The reactors aboard the Akademik Lomonosov, Russia’s floating nuclear power plant, have been brought to 100 percent capacity and is ready to be commissioned, Rosatom, the state nuclear corporation, announced on Wednesday.
According to a release from Andrei Petrov, the general director of the Rosenergoatom nuclear utility, which will run the Akademik Lomonosov, the plant’s two KLT-40 reactors were brought to full power on March 31. This process, said Petrov, “confirmed the operational stability of the main and auxiliary equipment of the plant, as well as the automatic process control systems”.
The announcement marks the end of ten months worth of tests on the nuclear barge, which were carried out at Atomflot, the Murmansk-based headquarters of Russia’s nuclear icebreaker fleet.
The news is bound to spark fresh concern about the controversial notion of floating two nuclear reactors on a 144 meter-long hull and attaching the whole apparatus to a land-based grid with power lines and mooring rope.
The environmental group Greenpeace has colorfully dubbed the Akademik Lomonosov a “nuclear Titanic” and a “Chernobyl on ice,” in reference to its eventual deployment in frozen Chukotka on the East Siberian Sea.
Bellona itself has long questioned the wisdom of the $480 million project as well, publishing a catalogue of its concerns in a report it released as long ago as 2011.
Despite these criticisms, Rosatom is now expected to tow the Akademik Lomonosov some 5,000 kilometers to the east of Murmansk via the Northern Sea Route to the port city of Pevek. It is expected to depart Atomflot in August or September, when ice conditions in the Arctic are more favorable for the massive tugboat operation.
The power produced by the Akademik Lomonosov will replace electricity supplied by the remote Bilibino nuclear power plant, which until the arrival of the floating plant has been known as the world’s northernmost commercial nuclear facility. Decommissioning operations at Bilibino have already begun, and are expected to finish by 2021.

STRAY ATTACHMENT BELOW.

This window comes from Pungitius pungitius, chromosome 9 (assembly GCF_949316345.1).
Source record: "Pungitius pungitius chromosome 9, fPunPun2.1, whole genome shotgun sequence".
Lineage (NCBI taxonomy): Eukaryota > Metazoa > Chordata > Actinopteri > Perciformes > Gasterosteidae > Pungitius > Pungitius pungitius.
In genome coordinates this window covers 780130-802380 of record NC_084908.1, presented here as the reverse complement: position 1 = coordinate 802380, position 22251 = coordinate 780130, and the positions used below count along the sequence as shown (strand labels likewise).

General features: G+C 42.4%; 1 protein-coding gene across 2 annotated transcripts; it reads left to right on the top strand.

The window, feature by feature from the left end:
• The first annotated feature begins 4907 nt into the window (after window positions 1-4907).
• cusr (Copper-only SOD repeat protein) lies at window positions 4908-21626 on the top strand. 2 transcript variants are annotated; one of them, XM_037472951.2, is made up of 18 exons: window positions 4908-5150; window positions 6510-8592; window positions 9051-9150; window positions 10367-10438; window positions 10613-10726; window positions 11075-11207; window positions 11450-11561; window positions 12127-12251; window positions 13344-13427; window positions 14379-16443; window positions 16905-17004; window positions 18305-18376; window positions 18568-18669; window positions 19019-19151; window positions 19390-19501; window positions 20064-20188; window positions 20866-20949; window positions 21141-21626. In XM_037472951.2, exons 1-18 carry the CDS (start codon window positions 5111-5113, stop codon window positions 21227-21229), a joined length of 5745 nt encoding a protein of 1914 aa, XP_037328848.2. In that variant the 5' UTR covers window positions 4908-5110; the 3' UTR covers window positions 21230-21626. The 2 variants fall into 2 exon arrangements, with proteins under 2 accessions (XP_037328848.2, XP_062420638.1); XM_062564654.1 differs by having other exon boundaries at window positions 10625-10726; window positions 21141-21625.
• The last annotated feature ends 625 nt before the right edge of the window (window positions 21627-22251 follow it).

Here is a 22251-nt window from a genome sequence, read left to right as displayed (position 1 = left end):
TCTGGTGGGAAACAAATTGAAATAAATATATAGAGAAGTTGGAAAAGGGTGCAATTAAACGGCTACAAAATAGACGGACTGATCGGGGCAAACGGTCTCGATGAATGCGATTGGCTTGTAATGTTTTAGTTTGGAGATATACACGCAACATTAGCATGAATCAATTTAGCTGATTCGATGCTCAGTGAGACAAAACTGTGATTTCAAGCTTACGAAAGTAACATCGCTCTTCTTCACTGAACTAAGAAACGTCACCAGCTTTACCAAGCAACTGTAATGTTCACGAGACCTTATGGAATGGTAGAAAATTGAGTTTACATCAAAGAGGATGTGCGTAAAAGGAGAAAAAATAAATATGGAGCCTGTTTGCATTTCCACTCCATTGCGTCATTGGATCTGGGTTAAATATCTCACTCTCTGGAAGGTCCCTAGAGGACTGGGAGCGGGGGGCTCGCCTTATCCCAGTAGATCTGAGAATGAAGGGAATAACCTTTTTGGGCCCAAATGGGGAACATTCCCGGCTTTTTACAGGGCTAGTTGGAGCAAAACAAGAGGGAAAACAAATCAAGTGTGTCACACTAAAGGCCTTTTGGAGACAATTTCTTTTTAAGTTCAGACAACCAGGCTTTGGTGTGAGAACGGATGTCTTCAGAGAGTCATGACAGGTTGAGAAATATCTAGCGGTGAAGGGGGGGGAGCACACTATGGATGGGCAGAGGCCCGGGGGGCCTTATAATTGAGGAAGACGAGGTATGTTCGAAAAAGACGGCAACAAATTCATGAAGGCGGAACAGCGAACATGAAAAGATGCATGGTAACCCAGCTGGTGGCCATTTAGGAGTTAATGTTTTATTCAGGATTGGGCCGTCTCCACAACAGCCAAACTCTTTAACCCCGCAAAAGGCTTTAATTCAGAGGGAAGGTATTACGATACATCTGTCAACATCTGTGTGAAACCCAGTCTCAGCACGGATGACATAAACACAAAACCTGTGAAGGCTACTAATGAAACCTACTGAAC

Since the Akademik Lomonosov’s rocky – and often secretive – beginnings in 2006, Russia has attempted to sell the plant as a cure-all for energy droughts in the world’s more remote regions.
And while the plant has spawned a number of imitation blueprints in other countries such as China, the Akademik Lomonosov has so far failed to generate the rush of foreign orders that Rosatom said would justify its cost. Many Russian nuclear officials have anonymously conceded to the Russian press that the Akademik Lomonosov’s price tag is too high to bring the floating plant, as it is designed now, into serial production.
Still, Rosatom has done much in recent months to draw back the veils of mystery it draped over the floating plant through much of its construction.
In October of 2018, Rosatom invited Bellona to be the first foreign environmental group to inspect the Akademik Lomonosov at its moorings at Atomflot. The state corporation again invited Bellona’s Murmansk office for a tour of the nuclear barge in January, which was also attended by a curious local press.
But the new spirit of openness has done little to settle Bellona’s central concerns about Rosatom’s long-range plans for the Akademik Lomonosov. By design, the plant is built to operate in remote regions. But this very remoteness, Bellona has said, would vastly complicate the rescue operations that would be necessary after an accident, as well as the more routine clearing of spent nuclear fuel from its reactors.
Visions of Fukushima’s waterlogged reactors have likewise been slow to fade from public memory, and the thought of a nuclear power plant as vulnerable to sea surges and foul weather as the Akademik Lomonosov strikes an anxious chord in the environmental community.
Rosatom has often said the plant is invulnerable to tsunamis, and cites the fact that its port-based location will give it access to infinite supplies of reactor coolant in the event of an accident. But this hardly accounts for something more violent.
Should a powerful tsunami strike, the plant could be torn from its moorings and driven inland, where it could land among buildings and towns with two active nuclear reactors aboard – and far from its source of emergency coolant.
Rosatom’s best option in such a disaster scene would be to access the onboard backup coolant – but that supply is only good for 24 hours, which is hardly reassuring.
The one encouraging development in the plant’s path to deployment has been Rosatom’s efforts to be transparent about its endeavors. One hopes that should the news turn dark, Rosatom will continue this new policy of openness and keep us informed.